Mickelson not down on his luck
NORTON - Luck. Good luck. Really good luck. Phil Mickelson holed out from 173 yards on the par-4 12th hole yesterday in the
“Obviously,’’ said the blue-eyed, sweet-swinging Mickelson, “it was a lucky shot.’’
Almost 20 years into his pro career, and more than $63 million in career earnings jam-packed into his bag of clubs, Mickelson’s definition of luck is not the same as yours, dear reader. There is a PGA pro’s luck, not to be confused in any sense or fashion with everyman, golf hacker’s holy-smokers-did-you-see-that!? kind of luck.
In fact, the Official Hacker’s Golf Guide of Good Fortune (way out of print) includes such serendipity as:
■No one needs to visit the local ER during your foursome’s first 15 holes (if later, hey, at least it didn’t rain).
■The tick bite does not signal the onset of Lyme disease, though that cycle of antibiotics is always advised.
■When the cart catches fire, you still have plenty of cheap beer in the cooler to quench the flames and never have to break into the Canadian stuff, eh?
■No one is home, or at least awake, when your tee shot rockets through the picture window of the stately Colonial that is within range at No. 9.
■The course ranger, fuming mad at your six-hour pace of play, packs it in after 11 in order to make the early-bird special at Olive Garden.
Nope. The likes of Mickelson and all his PGA brethren who have played across TPC Boston’s emerald lawn these last three days don’t even think of factoring luck into their day-to-day workplace equation. Like the Tour’s slogan has reminded us for years, these guys are good, really good, and Lady Luck can take a hike when they have a club in their hands.
But Mickelson’s astounding shot at the 459-yard No. 12, he said, fit into a pro’s definition of luck. For starters, he sliced his drive left, way left, rolling to a stop 286 yards from the box.
“It was the one bad drive I hit,’’ he said.
Yes, one. All day, a single bad shot off the tee. The rest of the lot, 94.5 percent, were acceptable or better by Mickelson standards. That’s just not right, is it? Hackers, we hear your groaning, your slaps to the forehead.
“It was the one time I left the drive out a little bit left,’’ continued Mickelson, who entered Week No. 1 of the
Summon Lefty’s luck. That itsy-bitsy cup was way out there, 519 feet to be exact. (Note: Hackers measure in feet, because anything in the 400-foot ballpark must be considered a potential putt.) Even the pros don’t figure they are going to spike 519-foot shots into a hole that is 4 1/4 inches in diameter.
Mickelson took aim, fired, waited. He knew it was going to hook. When the crowd erupted, his eagle was official, his card reading 7 under with six holes to go.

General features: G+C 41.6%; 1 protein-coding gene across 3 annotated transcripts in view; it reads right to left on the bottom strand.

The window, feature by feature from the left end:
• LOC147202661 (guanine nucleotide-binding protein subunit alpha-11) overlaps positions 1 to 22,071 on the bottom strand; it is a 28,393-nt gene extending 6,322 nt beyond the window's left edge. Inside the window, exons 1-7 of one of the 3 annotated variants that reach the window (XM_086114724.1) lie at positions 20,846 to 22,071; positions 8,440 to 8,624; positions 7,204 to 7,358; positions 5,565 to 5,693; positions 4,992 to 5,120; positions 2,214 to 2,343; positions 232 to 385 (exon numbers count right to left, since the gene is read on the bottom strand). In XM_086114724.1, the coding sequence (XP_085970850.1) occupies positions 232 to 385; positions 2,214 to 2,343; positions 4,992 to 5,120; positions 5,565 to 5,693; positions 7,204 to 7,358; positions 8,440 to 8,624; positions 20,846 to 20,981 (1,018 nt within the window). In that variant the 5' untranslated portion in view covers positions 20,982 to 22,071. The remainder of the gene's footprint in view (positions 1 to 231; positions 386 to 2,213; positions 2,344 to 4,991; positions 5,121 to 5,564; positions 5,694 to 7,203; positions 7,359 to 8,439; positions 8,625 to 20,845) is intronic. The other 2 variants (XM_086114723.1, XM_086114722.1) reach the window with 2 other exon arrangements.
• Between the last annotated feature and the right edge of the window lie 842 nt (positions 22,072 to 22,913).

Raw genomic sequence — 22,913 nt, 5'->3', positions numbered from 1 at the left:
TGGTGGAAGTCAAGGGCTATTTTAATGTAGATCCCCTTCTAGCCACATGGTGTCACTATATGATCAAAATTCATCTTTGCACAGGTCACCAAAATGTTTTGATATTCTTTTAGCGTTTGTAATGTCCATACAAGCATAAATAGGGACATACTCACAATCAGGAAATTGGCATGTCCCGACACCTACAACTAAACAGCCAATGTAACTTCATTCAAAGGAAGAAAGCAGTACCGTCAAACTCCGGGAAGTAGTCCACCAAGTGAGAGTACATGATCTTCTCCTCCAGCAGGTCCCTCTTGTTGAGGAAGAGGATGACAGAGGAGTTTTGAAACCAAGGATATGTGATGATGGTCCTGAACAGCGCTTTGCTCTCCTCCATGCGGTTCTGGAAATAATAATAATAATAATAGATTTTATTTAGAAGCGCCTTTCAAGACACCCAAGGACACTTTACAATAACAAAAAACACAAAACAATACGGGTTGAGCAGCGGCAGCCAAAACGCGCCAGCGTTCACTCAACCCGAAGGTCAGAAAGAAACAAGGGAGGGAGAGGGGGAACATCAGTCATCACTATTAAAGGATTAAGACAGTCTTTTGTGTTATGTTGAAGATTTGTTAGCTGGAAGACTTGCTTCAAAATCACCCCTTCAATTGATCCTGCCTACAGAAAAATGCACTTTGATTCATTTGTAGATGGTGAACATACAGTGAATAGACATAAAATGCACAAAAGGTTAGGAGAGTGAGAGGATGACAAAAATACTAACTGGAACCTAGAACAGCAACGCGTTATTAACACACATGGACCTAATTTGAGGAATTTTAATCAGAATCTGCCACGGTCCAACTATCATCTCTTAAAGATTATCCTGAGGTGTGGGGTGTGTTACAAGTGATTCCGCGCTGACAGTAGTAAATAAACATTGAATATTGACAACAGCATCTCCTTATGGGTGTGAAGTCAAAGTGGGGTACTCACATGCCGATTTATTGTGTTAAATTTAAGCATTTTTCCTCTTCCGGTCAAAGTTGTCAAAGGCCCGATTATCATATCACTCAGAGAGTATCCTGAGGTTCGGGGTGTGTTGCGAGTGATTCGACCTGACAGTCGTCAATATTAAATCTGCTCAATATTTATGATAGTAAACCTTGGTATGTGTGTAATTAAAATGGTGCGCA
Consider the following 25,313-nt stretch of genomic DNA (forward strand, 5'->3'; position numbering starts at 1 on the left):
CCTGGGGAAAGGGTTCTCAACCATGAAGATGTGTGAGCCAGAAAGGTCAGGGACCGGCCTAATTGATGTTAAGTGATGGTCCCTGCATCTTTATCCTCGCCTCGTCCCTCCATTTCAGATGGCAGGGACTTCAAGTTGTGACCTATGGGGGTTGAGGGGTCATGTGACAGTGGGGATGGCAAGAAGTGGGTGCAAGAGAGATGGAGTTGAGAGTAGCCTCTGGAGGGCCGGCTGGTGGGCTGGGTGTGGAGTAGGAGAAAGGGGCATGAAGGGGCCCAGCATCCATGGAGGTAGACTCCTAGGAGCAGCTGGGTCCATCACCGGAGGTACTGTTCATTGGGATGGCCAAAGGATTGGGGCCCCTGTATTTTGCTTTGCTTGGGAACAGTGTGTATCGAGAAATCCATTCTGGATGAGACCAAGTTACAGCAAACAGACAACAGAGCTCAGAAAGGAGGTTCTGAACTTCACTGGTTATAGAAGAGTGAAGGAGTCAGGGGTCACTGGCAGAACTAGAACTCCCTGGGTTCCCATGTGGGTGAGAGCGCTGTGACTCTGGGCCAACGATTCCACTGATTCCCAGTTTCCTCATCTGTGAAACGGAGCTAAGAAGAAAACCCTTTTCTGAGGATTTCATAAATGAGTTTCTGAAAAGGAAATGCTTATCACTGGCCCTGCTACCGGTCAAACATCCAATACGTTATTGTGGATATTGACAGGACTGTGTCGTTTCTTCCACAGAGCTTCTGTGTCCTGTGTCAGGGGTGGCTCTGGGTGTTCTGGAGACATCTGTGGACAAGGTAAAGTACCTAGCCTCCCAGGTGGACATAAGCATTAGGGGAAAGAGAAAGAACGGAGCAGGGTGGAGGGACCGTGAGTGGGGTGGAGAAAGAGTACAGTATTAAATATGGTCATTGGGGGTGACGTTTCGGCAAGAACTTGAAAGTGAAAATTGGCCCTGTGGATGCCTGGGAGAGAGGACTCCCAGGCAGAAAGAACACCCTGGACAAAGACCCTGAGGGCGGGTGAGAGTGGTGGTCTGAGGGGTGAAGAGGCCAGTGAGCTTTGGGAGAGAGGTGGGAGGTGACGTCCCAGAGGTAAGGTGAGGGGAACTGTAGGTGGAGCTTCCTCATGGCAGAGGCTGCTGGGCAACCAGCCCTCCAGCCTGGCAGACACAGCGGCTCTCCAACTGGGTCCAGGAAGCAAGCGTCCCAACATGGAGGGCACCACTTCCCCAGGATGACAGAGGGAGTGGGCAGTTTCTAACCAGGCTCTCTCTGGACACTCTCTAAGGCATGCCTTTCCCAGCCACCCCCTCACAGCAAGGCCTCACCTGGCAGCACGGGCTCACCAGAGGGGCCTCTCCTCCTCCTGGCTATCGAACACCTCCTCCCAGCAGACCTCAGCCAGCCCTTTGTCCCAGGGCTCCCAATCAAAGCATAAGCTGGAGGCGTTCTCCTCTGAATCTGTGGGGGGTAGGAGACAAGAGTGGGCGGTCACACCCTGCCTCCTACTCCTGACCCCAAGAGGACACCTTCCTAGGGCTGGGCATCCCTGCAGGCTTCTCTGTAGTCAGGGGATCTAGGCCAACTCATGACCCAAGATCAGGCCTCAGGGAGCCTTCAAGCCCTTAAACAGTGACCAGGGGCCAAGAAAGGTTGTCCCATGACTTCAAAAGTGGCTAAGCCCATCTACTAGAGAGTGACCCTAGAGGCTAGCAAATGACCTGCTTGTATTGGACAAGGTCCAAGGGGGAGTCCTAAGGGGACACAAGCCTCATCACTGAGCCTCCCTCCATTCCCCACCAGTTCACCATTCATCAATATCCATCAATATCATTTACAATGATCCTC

“I was just trying to get it to the middle of the green,’’ he said. “With the stance I had, it was going to hook quite a bit. It hooked a little bit more [than expected], and it went in. I mean, that was fun to see.’’
These are the shots that try hackers’ soles (those with rubber cleats) and souls (those with ever-resilient hearts). For guys on Tour, these shots are the instruments of wonder that attract big crowds to rolling cornfields around America and keep eyeballs returning to network TV, although not as many as when He Who Will Not Be Named (absent from Norton this week) is teeing it up.
Mickelson has known bad luck, too, of course. What golfer hasn’t? His play on No. 18 at the 2006 US Open at Winged Foot is legendary, a slice of hackdom to be remembered in perpetuity. He put a shot into a garbage can on No. 17, somehow managed par, and only needed to break even on the final hole to capture the win. He went left with his drive on 18, a wild screamer that dinged off a corporate tent (cheer here, hackers). Rather than play a safe shot back to the fairway with his follow-up, he chose bold over boring, only to crank the ball off a tree for a net result of about a 50-yard advance.
When the whole bit of folly and mayhem came to an end, Mickelson had a double bogey and finished tied for second. Geoff Ogilvy walked off the winner, with a humbled Mickelson left to mutter, “I am such an idiot.’’
No such talk yesterday. Luck lifts both a man’s spirits and his IQ.
“I’ll get some times where it will hit a tree and go back into the fairway,’’ Mickelson mused, asked to define better what he considers luck. “That seems to happen once a round, so there you go.’’
The media listening to Mickelson, no doubt hackers all, provided knowing chuckles over the words, “so there you go.’’
“You hit enough in there,’’ he continued, “eventually one will kick out. But that shot [on No. 12], to go in the hole obviously was extremely lucky . . . to pull it just the right amount was very lucky.’’
Mickelson finished out his bogey-free round with another birdie on 18, for an 8-under 63, a huge improvement over his 70-73 start. He was so focused on switching to a belly putter here, he only practiced on the green for four days leading up to Friday’s start. On the third day, he had his swing fully reengaged, and who knows what that might mean for today’s finale (he is parked in 19th after 54 holes). For the record, Mickelson has won the last six tournaments in which he has posted a round of 63 or better, including this year’s Houston Open, when he fired a 63 in Round 3. The last time he shot a 63 and didn’t win: the 2003 Bob Hope Classic, tied for sixth.
“It was a really good ball-striking round,’’ he said.
With a little bit of luck in the sidecar. So there you go.